Abstract. Rapid climate warming and sea-ice loss have induced major changes in the sea surface partial pressure of CO2 (𝑝CO2). However, the long-term trends in the western Arctic Ocean are unknown. Here we show that in 1994–2017, summer 𝑝CO2 in the Canada Basin increased at twice the rate of atmospheric increase.
Warming and ice loss in the basin have strengthened the 𝑝CO2 seasonal amplitude, resulting in the rapid decadal increase. Consequently, the summer air–sea CO2 gradient has reduced rapidly, and may become near zero within two decades. In contrast, there was no significant 𝑝CO2 increase on the Chukchi Shelf, where strong and increasing biological uptake has held 𝑝CO2 low, and thus the CO2 sink has increased and may increase further due to the atmospheric CO2 increase. Our findings elucidate the contrasting physical and biological drivers controlling sea surface 𝑝CO2 variations and trends in response to climate change in the Arctic Ocean.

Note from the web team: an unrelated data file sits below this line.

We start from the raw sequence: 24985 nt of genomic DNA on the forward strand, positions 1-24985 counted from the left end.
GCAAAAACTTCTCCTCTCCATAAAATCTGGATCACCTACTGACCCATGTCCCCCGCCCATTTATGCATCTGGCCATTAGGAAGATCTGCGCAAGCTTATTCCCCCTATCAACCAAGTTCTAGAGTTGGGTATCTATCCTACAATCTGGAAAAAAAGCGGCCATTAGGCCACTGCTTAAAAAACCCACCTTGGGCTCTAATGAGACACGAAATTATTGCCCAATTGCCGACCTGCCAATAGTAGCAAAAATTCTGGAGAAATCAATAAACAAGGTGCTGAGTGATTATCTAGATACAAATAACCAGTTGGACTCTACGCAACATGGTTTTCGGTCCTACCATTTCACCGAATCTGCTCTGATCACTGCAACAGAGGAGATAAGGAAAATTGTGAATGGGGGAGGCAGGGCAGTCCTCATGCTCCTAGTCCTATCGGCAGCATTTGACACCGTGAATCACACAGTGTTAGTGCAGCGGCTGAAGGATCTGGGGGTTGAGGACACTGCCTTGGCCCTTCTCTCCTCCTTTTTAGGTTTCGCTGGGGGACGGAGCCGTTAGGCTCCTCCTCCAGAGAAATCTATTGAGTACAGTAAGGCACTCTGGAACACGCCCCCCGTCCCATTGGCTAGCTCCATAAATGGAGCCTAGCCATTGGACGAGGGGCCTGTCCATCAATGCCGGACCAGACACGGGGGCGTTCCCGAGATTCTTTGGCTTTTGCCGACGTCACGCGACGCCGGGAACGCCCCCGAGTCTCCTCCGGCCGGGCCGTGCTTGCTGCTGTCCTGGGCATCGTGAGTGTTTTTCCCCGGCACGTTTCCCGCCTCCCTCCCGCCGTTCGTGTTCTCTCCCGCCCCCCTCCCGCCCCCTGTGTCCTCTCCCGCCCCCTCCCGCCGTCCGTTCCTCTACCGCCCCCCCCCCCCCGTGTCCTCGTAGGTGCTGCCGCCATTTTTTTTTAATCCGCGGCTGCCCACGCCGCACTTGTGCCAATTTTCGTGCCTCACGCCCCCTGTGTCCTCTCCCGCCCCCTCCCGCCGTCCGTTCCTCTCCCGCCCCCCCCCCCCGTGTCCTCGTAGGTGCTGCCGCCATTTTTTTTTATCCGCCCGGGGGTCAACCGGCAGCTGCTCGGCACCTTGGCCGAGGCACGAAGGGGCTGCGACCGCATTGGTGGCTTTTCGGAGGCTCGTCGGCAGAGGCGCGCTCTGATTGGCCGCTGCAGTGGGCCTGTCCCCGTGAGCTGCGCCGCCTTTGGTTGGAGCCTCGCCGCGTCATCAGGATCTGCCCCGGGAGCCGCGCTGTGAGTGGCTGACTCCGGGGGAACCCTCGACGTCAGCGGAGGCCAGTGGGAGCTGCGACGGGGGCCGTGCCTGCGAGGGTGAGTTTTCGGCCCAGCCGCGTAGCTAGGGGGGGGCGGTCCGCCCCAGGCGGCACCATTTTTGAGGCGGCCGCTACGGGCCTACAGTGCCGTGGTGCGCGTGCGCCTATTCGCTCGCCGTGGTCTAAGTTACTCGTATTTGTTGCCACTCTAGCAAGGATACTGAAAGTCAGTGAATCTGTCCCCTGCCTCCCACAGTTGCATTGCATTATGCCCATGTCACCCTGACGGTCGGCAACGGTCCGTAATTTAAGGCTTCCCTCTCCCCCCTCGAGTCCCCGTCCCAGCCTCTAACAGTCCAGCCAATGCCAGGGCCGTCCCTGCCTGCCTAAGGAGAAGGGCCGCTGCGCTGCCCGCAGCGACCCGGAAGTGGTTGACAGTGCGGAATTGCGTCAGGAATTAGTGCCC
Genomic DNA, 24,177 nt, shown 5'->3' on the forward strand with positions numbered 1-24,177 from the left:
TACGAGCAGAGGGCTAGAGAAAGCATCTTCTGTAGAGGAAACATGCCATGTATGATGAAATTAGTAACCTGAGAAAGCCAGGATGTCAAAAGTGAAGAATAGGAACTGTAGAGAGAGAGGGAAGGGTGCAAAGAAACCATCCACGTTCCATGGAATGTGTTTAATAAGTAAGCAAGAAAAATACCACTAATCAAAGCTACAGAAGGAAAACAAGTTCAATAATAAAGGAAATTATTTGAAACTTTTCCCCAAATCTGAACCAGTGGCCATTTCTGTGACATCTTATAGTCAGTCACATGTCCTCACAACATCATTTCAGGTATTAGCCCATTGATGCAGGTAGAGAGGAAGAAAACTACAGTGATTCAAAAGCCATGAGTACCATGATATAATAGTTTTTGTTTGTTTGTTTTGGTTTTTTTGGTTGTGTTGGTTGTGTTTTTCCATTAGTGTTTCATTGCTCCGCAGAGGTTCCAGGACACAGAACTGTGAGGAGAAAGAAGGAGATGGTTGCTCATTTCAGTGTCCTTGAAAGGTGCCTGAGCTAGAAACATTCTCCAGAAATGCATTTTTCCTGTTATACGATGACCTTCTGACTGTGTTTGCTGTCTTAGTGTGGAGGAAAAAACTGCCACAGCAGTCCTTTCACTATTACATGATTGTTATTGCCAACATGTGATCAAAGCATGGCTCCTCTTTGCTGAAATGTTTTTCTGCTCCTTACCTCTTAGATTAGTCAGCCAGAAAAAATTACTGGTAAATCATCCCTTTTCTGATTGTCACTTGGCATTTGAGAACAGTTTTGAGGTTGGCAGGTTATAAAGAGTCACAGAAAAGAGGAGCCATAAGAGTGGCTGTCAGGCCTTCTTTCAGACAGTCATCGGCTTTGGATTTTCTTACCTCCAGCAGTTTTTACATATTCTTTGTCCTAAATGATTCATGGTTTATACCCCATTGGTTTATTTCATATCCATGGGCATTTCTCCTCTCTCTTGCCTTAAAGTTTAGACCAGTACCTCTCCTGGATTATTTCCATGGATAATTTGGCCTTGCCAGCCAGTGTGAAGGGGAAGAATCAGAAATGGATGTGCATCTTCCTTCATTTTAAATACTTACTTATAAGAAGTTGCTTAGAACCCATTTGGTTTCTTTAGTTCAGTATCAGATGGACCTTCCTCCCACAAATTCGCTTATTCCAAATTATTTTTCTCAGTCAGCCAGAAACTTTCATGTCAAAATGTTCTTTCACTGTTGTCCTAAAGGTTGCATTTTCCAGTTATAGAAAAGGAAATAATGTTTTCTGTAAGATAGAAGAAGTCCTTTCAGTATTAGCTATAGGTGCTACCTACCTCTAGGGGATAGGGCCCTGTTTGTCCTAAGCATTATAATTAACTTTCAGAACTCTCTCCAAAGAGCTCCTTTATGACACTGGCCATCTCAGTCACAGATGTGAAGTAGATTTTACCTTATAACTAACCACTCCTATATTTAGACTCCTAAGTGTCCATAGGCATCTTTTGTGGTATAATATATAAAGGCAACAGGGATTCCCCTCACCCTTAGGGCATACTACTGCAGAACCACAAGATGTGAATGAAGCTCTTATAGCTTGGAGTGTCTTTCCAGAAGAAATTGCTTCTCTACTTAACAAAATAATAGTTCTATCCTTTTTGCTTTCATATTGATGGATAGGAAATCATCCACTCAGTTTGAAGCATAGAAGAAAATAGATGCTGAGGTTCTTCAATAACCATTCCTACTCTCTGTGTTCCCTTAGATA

Ouyang Z., Qi, D., Chen, L., Takahashi, T., Zhong, W., DeGrandpre, M.D., Chen, B., Gao, Z., Nishino, S., Murata, A., Sun,H.,. Robbins, L.L, Jin, M., Cai, W. (2020), Sea ice loss amplifies summer-time decadal CO2 increase in the western Arctic Ocean. Nature Climate Change, 10, 678-684. (RGMA)